Sample Business Studies Paper on How EQ Impacts Business Today

How EQ Impacts Business Today

Business firms are nowadays seeking for individuals who possess emotional intelligence (EQ) skills, as opposed to intelligence quotient (IQ). According to Stanley (2013), emotional intelligence is the capacity to recognize individual’s emotions, and to reason out why one is having such feelings. Having an EQ enables an individual to understand what prompt an emotion, and the impact of such emotion on others. Leaders emulate other leaders, and that is why most business firms have embraced EQ skills in their organizations. EQ is more preferable to IQ because the former focuses beyond abstract forms of knowledge.

The contemporary world of business demands people who can enhance interrelationships, in addition to understanding other people’s feelings to drive productivity in the workplace. An emotional intelligence person facilitates the decision-making process, hence, assisting the management in resolving conflicts. The capacity to understand other people’s emotions and being able to control them is vital for success at the work place (Ealias & George, 2012). IQ is essential for individual’s success, but when it comes to teamwork activities, EQ is more preferable to IQ. People with high IQs are sometimes incapable of managing their own emotions, thus, cannot become excellent leaders.

People with EQs are excellent team players. They are capable of managing stress, anger, hence, can beat the odds and build productive relationships and collaborations within the organization. People with emotional competence are capable of empathizing with the feelings of other people whom they work with, and are able to resolve disagreements before they soar up (Goleman, 1996). EQ leaders do not demonstrate domination when giving orders, but rather persuade people to focus on the organizational goals. Emotionally competent employees exude self-confidence, and are capable of maintaining an optimistic view on life, thus, enabling them to surmount obstacles.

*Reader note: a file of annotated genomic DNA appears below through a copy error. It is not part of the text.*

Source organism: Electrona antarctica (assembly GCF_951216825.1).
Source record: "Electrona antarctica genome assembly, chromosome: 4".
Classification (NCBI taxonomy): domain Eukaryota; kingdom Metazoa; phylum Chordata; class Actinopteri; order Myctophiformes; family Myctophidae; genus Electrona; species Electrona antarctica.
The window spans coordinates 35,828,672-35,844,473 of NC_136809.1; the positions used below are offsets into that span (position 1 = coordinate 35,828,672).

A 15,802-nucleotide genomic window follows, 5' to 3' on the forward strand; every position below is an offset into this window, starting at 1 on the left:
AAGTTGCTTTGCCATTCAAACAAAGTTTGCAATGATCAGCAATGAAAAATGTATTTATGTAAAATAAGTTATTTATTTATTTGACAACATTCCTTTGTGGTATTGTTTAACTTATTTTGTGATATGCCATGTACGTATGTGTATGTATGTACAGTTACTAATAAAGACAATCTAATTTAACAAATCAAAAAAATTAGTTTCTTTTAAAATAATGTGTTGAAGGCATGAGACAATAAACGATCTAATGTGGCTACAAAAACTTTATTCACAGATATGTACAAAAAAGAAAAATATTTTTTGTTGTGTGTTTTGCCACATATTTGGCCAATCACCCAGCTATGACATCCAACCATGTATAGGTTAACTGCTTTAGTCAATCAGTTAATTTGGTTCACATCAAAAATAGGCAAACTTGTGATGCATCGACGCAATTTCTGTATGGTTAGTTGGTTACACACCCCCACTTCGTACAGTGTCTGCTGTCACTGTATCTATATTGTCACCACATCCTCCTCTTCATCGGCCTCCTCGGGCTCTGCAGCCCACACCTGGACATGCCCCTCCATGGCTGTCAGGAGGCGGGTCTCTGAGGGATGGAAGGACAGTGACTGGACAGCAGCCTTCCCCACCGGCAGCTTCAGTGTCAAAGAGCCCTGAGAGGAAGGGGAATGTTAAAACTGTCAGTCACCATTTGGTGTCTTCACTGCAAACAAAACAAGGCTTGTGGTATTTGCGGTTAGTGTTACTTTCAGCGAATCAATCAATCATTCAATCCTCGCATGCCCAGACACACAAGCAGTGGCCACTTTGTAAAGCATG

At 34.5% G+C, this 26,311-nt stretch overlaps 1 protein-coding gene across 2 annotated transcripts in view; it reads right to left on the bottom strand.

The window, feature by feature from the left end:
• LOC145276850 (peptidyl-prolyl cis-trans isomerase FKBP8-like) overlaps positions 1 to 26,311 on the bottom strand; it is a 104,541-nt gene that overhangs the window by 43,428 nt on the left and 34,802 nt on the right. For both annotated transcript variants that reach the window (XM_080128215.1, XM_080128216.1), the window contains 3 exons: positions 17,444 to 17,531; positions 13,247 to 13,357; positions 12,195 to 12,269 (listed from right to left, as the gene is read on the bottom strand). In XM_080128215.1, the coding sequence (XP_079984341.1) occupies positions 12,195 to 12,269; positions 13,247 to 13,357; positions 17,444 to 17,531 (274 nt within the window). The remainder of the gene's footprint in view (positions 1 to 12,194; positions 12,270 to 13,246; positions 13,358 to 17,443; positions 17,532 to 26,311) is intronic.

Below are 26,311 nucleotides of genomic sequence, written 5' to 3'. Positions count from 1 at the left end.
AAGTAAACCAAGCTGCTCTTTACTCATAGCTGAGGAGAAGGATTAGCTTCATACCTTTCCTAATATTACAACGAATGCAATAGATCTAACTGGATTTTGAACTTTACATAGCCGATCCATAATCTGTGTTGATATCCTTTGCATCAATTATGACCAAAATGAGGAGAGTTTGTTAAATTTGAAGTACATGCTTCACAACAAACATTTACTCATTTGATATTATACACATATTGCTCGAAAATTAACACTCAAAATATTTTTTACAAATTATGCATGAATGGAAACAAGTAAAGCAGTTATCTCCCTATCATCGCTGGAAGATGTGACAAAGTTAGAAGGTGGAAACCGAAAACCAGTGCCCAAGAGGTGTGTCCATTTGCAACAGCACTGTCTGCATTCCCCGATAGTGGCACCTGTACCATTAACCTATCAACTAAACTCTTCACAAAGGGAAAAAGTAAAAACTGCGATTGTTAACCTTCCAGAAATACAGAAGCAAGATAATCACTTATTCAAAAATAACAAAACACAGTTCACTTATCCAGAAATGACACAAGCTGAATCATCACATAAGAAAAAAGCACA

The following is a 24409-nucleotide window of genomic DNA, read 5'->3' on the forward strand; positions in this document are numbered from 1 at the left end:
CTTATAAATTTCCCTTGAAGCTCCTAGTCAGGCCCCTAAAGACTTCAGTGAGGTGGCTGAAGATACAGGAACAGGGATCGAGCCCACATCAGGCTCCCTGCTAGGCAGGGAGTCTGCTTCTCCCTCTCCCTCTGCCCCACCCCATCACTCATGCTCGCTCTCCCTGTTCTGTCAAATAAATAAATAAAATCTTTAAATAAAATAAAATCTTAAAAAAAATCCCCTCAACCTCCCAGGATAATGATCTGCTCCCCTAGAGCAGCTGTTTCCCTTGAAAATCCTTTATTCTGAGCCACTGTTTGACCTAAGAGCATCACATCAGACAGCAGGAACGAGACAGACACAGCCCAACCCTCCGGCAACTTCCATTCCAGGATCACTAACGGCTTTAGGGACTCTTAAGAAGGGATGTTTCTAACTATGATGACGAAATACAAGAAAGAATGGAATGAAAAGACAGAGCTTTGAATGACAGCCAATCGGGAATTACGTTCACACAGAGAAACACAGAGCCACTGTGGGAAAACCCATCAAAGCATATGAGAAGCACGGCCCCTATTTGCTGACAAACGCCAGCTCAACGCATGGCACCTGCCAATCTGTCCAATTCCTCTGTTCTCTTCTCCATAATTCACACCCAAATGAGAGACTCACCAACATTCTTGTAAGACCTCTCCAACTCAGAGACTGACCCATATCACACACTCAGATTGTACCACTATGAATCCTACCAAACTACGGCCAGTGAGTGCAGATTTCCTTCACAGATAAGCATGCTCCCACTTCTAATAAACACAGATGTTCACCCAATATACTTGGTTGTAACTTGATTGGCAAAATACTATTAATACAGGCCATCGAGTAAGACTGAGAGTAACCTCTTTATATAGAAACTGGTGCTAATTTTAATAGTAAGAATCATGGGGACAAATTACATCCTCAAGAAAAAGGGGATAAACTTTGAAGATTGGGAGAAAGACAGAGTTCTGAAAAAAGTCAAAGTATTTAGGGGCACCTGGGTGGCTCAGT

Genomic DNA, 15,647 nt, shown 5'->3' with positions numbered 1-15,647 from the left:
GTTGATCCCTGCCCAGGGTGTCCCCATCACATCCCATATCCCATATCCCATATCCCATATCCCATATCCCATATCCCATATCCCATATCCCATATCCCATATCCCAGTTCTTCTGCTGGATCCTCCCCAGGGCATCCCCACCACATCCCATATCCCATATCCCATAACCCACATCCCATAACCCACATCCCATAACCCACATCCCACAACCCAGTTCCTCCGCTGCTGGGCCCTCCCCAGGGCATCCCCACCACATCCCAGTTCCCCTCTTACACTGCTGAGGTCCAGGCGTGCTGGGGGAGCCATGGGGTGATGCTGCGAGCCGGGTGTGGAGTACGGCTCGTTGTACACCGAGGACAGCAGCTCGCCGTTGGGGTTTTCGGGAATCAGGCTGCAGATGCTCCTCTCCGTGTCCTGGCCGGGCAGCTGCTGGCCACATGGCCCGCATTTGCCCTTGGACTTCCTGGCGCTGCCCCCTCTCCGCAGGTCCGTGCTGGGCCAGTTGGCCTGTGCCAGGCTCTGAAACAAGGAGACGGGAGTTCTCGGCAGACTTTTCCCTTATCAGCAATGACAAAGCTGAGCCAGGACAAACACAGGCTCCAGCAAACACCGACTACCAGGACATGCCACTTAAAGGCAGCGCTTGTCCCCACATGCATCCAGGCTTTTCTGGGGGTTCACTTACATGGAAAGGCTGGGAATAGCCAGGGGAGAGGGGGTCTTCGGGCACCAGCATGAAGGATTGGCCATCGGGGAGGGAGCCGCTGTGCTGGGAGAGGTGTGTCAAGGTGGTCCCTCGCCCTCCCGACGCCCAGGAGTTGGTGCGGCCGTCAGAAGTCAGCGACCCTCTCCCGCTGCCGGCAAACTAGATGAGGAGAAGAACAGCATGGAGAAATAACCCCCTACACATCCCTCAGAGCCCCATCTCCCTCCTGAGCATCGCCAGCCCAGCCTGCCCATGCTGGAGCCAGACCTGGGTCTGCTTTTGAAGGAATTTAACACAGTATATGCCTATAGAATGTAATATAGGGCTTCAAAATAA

References

Ealias, A., & George, J. (2012). Emotional intelligence and job satisfaction: a correlational study. Research journal of commerce and behavioral science1(4).

Goleman, D. (1996). Emotional intelligence: Why it can matter more than IQ. London: Bloomsbury Publishing.

Stanley, C. (2013). Emotional intelligence for sales success: Connect with customers and get results. New York: American Management Association.